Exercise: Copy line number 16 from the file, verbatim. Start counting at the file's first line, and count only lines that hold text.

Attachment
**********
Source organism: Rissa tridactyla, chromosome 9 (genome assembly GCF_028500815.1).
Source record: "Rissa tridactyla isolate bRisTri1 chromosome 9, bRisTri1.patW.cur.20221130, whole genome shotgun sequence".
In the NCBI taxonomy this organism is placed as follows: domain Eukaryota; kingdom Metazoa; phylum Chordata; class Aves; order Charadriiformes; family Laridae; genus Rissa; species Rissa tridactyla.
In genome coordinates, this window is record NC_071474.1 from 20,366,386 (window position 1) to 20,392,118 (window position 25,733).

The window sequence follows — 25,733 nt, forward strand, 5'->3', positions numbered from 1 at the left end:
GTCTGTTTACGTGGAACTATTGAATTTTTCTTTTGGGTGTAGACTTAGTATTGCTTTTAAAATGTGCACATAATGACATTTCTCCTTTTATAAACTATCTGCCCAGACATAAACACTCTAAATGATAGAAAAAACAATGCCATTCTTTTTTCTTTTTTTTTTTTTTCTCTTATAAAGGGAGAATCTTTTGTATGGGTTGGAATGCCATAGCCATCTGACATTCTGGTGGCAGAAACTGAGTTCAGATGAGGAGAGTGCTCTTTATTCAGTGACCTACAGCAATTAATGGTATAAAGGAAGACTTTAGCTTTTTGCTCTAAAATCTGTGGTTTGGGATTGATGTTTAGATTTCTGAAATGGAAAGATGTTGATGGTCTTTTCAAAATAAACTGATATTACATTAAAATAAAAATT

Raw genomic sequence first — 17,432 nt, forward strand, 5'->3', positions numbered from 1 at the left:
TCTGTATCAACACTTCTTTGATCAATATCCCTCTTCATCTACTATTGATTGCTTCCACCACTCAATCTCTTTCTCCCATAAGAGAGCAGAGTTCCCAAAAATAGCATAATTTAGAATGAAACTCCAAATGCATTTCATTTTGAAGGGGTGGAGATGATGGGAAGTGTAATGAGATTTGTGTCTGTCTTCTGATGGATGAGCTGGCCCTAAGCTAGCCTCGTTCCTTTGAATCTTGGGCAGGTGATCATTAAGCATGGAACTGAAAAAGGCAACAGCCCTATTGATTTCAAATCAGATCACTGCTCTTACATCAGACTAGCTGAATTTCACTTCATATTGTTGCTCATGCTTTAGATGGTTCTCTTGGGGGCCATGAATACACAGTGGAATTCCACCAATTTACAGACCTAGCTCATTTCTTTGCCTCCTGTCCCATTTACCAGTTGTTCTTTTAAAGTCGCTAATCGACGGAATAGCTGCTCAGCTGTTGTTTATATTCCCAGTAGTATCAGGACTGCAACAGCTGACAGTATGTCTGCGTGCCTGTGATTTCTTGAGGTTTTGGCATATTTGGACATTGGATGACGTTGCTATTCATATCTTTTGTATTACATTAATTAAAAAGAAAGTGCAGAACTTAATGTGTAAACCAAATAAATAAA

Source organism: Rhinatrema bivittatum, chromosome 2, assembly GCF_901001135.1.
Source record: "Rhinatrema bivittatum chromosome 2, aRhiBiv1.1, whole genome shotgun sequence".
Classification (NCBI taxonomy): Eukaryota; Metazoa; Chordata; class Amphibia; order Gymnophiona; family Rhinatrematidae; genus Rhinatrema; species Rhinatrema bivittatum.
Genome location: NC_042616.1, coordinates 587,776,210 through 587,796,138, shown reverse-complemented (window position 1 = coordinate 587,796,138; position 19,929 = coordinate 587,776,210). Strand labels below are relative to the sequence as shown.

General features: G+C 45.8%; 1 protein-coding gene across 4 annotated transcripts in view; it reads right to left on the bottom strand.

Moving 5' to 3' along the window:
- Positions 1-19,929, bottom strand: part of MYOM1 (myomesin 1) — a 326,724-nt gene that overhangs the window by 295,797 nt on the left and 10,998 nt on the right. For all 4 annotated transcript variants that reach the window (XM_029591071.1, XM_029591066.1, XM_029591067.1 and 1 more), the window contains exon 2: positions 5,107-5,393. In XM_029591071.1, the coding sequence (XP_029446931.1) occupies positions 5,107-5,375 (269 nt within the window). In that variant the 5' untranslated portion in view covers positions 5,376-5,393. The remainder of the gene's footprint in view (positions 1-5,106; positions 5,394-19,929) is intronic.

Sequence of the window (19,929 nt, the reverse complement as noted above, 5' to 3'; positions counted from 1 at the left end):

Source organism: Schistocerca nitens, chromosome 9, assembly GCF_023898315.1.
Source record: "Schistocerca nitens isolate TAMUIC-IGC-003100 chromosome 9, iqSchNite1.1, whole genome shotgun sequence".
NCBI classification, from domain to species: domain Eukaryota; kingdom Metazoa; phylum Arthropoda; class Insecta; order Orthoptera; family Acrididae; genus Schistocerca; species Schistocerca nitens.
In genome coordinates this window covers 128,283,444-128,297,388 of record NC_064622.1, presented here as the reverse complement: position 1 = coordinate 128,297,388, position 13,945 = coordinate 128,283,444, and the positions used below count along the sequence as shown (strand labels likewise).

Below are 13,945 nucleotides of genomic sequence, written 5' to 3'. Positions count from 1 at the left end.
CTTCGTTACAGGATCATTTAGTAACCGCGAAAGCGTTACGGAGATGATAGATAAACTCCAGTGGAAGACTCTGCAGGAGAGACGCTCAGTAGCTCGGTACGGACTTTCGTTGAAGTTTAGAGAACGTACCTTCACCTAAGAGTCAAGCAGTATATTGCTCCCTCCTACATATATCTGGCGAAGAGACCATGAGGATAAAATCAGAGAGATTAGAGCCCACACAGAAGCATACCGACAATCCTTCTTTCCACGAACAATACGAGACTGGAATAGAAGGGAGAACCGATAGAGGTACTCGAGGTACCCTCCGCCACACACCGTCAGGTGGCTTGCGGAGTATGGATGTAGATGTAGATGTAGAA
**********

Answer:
Sequence of the window (19,929 nt, the reverse complement as noted above, 5' to 3'; positions counted from 1 at the left end):